October is Breast Cancer Awareness Month. Breast cancer claims so many lives each year, though new strides in treatments are saving lives that ten years ago might have been lost. That doesn't mean this devastating disease has been eradicated, though.
As a breastfeeding mom, I have gone from seeing my breasts as men might, as something beautiful and sexual, to seeing them as God made them to be - beautiful and made to nurture a life. I'm not saying the two have to be mutually exclusive, and I don't believe they are. Now that our lives are getting into a better routine and our baby is sleeping up to 8 hours at a time, I'm able to see my breasts as all that they can be, not just one or the other. Given that my breasts are made for both pleasure and nurturing, and this is something that only I as a woman and mother can claim, I can only imagine what happens in a woman's mind when she feels that lump and hears those dreaded words, "You have breast cancer."
It was 9 years ago today that I sat at what used to be Raleigh Community Hospital with my dad while Mom had a single mastectomy. The lump was tiny, just the size of a pea, and the cancer wasn't far advanced; she caught it early. I literally felt like I was going to fly apart at the seams - completely explode - when I heard the news. Throughout the months of chemo and radiation, we shared tears and laughter. Mom's hair grew back a lovely silver which she colored as soon as she was able. As my older daughter turned about three and started noticing that her grandma only had one of which the rest of us had pairs, Mom decided to have reconstructive surgery, which brought with it laughter over comments that only my daughter would come up with like, "Grandma, your nipple's growing back in."
Mom's journey through cancer and its resultant treatments made me aware of how precious life is, especially hers. At the age of 27, I wasn't ready to face life without my mom, and at the age of 51, she feared that she'd never get to see grandchildren. In the nine years we've celebrated her survivorship, she's gotten to be grandma to two beautiful granddaughters, both of whom inherited her fathomless dark brown eyes (and the older one, her, um, tendency to tell people what they should be doing).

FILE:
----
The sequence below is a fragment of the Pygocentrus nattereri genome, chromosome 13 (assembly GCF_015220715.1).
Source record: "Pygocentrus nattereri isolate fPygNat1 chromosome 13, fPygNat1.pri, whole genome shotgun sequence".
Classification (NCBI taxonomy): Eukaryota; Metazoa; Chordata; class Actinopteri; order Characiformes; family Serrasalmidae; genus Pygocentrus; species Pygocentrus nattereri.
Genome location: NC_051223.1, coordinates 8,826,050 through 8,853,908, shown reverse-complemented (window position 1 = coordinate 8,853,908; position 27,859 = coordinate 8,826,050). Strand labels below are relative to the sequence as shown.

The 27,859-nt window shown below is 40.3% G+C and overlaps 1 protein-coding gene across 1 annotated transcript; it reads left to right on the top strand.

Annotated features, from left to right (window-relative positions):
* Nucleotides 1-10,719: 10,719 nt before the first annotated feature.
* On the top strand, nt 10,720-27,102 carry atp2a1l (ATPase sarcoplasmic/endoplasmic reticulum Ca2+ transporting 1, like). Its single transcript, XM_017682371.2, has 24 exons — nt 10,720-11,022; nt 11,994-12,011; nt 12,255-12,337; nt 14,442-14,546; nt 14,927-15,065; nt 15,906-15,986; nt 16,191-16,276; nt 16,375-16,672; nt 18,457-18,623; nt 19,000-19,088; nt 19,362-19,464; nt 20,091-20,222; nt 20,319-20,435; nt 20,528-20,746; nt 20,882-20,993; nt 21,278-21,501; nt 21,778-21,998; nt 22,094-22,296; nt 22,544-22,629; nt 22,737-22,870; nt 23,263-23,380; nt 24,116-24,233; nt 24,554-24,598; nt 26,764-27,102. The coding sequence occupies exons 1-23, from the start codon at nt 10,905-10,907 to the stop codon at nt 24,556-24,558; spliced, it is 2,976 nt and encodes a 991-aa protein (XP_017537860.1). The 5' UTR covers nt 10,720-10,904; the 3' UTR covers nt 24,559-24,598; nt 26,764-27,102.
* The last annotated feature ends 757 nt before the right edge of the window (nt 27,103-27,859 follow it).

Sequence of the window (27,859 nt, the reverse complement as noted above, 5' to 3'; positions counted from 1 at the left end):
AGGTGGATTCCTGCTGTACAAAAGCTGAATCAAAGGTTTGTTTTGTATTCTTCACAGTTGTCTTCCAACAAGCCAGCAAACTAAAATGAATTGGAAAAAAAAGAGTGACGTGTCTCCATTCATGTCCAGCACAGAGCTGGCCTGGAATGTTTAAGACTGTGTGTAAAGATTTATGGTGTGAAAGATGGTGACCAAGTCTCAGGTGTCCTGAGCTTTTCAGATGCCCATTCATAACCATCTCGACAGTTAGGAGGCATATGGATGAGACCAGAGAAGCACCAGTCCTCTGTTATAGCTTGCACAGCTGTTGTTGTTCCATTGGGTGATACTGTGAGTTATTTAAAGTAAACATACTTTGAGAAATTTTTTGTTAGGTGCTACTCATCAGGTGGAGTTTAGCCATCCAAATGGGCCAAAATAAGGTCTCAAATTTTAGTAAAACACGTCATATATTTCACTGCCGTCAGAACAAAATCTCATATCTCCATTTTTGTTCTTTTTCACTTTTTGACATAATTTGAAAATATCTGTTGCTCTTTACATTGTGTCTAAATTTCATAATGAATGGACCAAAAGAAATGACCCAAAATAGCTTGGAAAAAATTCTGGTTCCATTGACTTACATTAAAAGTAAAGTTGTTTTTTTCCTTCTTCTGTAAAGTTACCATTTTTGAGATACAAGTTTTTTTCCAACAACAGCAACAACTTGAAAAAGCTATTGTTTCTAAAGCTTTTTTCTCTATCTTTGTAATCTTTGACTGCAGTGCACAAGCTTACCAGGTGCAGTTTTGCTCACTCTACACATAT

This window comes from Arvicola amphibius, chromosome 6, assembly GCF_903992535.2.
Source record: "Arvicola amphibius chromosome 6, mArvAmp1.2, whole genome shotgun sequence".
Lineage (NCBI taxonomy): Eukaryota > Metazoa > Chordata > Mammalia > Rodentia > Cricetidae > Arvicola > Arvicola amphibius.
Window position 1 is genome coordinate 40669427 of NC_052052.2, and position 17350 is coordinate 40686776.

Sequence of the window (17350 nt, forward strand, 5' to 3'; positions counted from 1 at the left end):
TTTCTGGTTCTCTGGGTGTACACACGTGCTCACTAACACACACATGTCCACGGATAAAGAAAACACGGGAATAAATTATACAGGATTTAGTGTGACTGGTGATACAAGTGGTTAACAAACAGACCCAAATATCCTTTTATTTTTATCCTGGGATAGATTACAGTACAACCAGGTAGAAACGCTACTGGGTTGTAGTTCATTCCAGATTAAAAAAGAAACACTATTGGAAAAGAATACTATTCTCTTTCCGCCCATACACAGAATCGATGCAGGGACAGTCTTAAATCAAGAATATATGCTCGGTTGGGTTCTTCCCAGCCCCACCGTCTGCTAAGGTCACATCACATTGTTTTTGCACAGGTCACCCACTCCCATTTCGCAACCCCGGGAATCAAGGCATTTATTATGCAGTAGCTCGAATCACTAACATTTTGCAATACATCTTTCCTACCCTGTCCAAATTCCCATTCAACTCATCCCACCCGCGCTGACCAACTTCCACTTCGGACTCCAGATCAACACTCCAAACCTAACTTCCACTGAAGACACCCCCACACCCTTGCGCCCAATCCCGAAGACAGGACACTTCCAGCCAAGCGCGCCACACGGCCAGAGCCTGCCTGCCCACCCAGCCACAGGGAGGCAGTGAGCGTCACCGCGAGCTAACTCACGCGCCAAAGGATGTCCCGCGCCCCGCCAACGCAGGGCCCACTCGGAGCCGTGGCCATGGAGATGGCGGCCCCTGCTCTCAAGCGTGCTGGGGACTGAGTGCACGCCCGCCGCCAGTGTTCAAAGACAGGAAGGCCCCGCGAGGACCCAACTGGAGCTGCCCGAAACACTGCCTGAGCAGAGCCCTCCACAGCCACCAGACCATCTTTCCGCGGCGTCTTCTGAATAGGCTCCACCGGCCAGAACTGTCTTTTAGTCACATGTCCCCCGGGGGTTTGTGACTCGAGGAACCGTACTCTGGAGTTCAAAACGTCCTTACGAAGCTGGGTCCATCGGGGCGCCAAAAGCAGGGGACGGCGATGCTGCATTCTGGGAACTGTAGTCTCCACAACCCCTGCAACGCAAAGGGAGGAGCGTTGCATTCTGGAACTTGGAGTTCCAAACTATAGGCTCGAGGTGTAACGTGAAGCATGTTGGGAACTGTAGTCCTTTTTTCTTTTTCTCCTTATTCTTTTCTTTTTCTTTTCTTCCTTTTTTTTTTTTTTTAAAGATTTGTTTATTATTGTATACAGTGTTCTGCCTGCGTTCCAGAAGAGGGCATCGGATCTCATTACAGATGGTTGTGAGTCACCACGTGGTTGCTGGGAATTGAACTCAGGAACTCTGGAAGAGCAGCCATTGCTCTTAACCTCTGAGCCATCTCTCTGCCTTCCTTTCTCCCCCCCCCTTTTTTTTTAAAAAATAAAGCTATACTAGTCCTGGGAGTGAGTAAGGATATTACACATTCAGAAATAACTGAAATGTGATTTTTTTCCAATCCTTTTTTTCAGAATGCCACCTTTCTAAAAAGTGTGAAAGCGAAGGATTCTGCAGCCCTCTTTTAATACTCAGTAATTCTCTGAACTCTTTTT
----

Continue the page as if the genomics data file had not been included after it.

So, women, take those tops off, lose the bras (woohoo!) and...
Do your self exams each month and if you're 40 or older, go in for your annual mammograms. I know, I know. It feels like running over your breasts with a car, but after the first one and you know what to expect, it's not as bad. If you're at a higher risk for breast cancer, talk to your doctor about scheduling one before you turn 40. Do your research and find out if you're at a higher risk or not. Having a close relative who's had it will put you in that category. Hormone treatments (HRT and birth control pills) carry an increased risk of developing breast cancer. Take care of yourself. We're the only ones who bear the responsibility of taking care of our bodies.
If you're a man and you're reading this, be aware that breast cancer also can affect men, so watch out for yourselves, too. And encourage your wives, girlfriends, sisters and moms to do their exams. Tell them that they're so precious to you and you want them to be healthy. Volunteer to go with her for support, even if it's just a routine baseline screening. She'll adore you for it!